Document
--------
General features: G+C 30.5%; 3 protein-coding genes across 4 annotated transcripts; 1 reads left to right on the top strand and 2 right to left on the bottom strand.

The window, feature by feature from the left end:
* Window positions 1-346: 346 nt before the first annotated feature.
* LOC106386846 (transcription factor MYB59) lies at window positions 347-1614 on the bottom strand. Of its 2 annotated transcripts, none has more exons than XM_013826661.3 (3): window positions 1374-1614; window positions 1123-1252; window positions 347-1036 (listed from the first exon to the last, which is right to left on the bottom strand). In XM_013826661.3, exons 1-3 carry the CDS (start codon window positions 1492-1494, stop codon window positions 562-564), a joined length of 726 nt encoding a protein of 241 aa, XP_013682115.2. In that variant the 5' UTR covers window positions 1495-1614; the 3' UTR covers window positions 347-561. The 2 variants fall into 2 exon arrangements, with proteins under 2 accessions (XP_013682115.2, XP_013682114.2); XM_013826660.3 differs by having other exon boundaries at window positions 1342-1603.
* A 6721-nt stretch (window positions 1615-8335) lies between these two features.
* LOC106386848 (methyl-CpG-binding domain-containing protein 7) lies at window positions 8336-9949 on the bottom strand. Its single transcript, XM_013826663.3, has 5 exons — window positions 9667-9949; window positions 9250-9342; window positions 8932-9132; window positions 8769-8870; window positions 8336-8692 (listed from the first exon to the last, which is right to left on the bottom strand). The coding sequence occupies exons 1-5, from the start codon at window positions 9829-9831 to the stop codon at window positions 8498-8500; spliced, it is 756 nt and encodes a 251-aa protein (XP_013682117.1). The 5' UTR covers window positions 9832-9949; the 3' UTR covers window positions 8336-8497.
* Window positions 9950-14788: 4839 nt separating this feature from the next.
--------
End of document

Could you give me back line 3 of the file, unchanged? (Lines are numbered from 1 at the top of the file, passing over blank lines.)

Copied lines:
* Window positions 1-346: 346 nt before the first annotated feature.